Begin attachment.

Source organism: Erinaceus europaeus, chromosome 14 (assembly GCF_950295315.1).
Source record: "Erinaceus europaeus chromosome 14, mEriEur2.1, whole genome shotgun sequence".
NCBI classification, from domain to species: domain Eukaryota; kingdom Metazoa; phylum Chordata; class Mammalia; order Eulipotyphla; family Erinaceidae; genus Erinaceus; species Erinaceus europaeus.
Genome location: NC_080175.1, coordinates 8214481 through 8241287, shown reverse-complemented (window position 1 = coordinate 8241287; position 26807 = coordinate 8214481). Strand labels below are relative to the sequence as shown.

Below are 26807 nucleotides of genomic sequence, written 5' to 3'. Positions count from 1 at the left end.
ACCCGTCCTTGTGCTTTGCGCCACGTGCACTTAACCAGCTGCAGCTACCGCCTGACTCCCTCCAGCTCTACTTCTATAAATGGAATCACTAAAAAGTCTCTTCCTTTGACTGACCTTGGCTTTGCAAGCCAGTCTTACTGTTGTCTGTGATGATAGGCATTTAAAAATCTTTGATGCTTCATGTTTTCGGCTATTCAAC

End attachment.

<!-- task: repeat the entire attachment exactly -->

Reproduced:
Source organism: Erinaceus europaeus, chromosome 14 (assembly GCF_950295315.1).
Source record: "Erinaceus europaeus chromosome 14, mEriEur2.1, whole genome shotgun sequence".
NCBI classification, from domain to species: domain Eukaryota; kingdom Metazoa; phylum Chordata; class Mammalia; order Eulipotyphla; family Erinaceidae; genus Erinaceus; species Erinaceus europaeus.
Genome location: NC_080175.1, coordinates 8214481 through 8241287, shown reverse-complemented (window position 1 = coordinate 8241287; position 26807 = coordinate 8214481). Strand labels below are relative to the sequence as shown.

Below are 26807 nucleotides of genomic sequence, written 5' to 3'. Positions count from 1 at the left end.
ACCCGTCCTTGTGCTTTGCGCCACGTGCACTTAACCAGCTGCAGCTACCGCCTGACTCCCTCCAGCTCTACTTCTATAAATGGAATCACTAAAAAGTCTCTTCCTTTGACTGACCTTGGCTTTGCAAGCCAGTCTTACTGTTGTCTGTGATGATAGGCATTTAAAAATCTTTGATGCTTCATGTTTTCGGCTATTCAAC